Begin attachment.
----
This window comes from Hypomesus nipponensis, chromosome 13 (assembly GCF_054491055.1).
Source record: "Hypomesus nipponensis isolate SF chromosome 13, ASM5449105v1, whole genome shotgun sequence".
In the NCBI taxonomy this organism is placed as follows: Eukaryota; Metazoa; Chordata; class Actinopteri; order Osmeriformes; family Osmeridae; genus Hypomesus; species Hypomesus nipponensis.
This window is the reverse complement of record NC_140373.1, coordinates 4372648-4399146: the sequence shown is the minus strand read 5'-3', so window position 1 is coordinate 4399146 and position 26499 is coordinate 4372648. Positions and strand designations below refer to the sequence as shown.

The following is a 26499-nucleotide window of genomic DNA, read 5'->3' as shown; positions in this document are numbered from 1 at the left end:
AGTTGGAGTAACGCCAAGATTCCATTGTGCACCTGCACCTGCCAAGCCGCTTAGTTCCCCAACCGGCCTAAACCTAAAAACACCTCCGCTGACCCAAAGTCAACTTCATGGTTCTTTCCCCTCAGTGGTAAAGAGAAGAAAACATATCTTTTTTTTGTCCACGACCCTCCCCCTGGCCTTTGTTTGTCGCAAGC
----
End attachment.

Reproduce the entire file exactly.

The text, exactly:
This window comes from Hypomesus nipponensis, chromosome 13 (assembly GCF_054491055.1).
Source record: "Hypomesus nipponensis isolate SF chromosome 13, ASM5449105v1, whole genome shotgun sequence".
In the NCBI taxonomy this organism is placed as follows: Eukaryota; Metazoa; Chordata; class Actinopteri; order Osmeriformes; family Osmeridae; genus Hypomesus; species Hypomesus nipponensis.
This window is the reverse complement of record NC_140373.1, coordinates 4372648-4399146: the sequence shown is the minus strand read 5'-3', so window position 1 is coordinate 4399146 and position 26499 is coordinate 4372648. Positions and strand designations below refer to the sequence as shown.

The following is a 26499-nucleotide window of genomic DNA, read 5'->3' as shown; positions in this document are numbered from 1 at the left end:
AGTTGGAGTAACGCCAAGATTCCATTGTGCACCTGCACCTGCCAAGCCGCTTAGTTCCCCAACCGGCCTAAACCTAAAAACACCTCCGCTGACCCAAAGTCAACTTCATGGTTCTTTCCCCTCAGTGGTAAAGAGAAGAAAACATATCTTTTTTTTGTCCACGACCCTCCCCCTGGCCTTTGTTTGTCGCAAGC